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The Quaker Way of Censorship.
see also: Quaker Index



Ivor Catt. 30dec98

The Quaker Way of Censorship.

As I have said before, the Quakers make an important contribution to the analysis of contemporary censorship. Whereas other institutions or groups have one or more overt objectives, like making money or artistic achievement, the Quakers have virtually no overt objectives. Bereft of creed, they are perhaps the most pristine group of all.

Also, they are very well meaning. Thus, the fact that they have evolved effective modes of censorship is significant for a student of the Politics of Knowledge. Many years ago I tried to deliver one page of information to the Children's Committee in Friends House. I was prevented by their chairman Hosking, who insisted that I was promoting a personal problem, which I was not. She told me to take the information through the procedure for airing a Concern, which it was not. I tried to get Drewery, Chairman of the Friends House HIV Committee, to circulate one page of information on AIDS to her committee. She refused to do so. Again, she wanted me to send the information off on what I began to call The Quaker Steeplechase, which is the prescribed way of promoting a Concern.

Recently I advised the Chief Executive in Friends House that a Rowntree Report was in fact polemic masquerading as scholarship, and it had also been reported in the main Quaker journal, The Friend. I suggested a meeting where those responsible for the report and also members of the Lords and Commons Family and Child Protection Group, should speak. (The Parliamentary Committee has opposite conclusions based on valid research.) After much skirmishing, Smith, the chairman of the allegedly relevant committee, told me to treat the information as a Concern and take it through the Quaker Steeplechase. She referred me to the 1995 Quaker "Bible", Quaker Faith and Practice, sections 13.12 and 13.13. In all cases, I was trying to deliver information, not to develop a "Concern", as is obvious when one reads Section 13, where a Concern is discussed.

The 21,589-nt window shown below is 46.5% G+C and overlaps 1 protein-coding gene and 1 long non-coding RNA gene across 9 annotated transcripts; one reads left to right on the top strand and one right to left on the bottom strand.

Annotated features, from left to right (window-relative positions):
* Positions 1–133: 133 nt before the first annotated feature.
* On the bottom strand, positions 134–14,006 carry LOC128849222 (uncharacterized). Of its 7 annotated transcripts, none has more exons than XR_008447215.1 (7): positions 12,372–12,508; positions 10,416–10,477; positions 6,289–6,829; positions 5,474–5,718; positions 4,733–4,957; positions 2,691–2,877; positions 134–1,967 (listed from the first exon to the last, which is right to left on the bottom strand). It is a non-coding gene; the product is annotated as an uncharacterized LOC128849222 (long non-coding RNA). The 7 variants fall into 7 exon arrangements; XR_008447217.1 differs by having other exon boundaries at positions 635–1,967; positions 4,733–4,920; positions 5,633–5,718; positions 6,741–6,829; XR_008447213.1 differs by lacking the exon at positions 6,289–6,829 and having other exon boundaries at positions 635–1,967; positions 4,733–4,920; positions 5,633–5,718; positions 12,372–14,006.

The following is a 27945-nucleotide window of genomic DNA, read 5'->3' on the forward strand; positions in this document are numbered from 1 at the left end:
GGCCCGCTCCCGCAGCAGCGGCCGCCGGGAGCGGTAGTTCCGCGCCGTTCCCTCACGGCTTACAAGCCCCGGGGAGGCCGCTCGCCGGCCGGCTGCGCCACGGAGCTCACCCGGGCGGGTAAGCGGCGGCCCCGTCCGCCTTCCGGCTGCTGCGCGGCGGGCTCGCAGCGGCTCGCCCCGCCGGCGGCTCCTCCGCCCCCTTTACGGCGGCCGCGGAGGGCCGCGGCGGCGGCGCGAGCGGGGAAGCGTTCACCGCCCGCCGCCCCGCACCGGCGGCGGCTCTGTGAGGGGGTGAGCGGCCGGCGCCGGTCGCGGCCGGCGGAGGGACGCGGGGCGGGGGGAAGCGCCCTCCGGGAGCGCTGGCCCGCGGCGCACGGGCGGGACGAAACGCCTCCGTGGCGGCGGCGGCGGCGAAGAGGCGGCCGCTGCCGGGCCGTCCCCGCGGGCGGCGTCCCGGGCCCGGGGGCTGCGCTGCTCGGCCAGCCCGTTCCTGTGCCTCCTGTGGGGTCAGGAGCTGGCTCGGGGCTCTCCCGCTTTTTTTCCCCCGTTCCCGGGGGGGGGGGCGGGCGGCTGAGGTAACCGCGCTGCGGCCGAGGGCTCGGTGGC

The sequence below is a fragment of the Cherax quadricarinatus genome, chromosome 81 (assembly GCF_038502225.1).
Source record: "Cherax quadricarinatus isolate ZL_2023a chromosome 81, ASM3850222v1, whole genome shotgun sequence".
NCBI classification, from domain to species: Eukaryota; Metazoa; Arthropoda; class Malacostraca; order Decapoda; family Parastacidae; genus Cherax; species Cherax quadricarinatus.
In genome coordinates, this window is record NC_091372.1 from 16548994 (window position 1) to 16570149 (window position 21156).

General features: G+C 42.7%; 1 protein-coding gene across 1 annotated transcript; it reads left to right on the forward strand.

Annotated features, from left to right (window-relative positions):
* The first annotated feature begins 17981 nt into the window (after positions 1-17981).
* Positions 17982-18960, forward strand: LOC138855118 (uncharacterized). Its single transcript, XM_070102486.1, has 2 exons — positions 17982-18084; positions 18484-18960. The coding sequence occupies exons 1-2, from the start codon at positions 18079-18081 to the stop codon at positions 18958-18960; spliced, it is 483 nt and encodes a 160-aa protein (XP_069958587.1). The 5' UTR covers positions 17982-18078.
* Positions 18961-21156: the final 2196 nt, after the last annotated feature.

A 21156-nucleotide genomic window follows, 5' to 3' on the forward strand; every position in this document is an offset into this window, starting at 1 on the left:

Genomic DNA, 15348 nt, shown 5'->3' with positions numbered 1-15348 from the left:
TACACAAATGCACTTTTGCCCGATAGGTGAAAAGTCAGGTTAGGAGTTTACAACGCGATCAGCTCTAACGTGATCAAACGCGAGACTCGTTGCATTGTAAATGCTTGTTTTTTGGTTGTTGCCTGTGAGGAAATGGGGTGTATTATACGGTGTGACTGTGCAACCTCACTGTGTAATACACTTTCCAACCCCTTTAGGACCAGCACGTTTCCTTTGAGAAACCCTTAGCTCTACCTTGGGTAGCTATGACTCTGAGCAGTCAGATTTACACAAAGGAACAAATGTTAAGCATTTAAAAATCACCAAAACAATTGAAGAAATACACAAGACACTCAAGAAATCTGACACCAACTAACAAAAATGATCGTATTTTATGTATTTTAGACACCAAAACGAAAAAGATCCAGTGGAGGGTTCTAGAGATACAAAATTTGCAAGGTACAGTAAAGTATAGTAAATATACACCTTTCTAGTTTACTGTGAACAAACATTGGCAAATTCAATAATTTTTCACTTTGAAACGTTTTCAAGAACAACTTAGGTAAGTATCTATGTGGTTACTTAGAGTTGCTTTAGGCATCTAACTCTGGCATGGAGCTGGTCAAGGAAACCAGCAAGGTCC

The present essay is an attempt to understand why information relevant to a subject of Quaker interest has to be rejected, or ignored, or suppressed, consistently, leaving Friends House woefully ill informed on subjects they involve themselves in. A clue is gained from the fact that two of the suppressers have said something to the effect that it is no good doing good "if the spirit is not right". Interpreted, they mean that in order to contribute usefully, one must first be the Quaker equivalent of an "Okay chap". I shall call such a "Quaker Okay Chap", or QOC.

Now we come to the heart of the matter. Those worthies who have sat on committees and lobbied enough to rise to high places, amateur or salaried, in the Quaker hierarchy, know that to do so is noble. Thus, it is easy to see why Quaker-kosher information can only come from one of their own. An incestuous, ignorant result is inevitable.  


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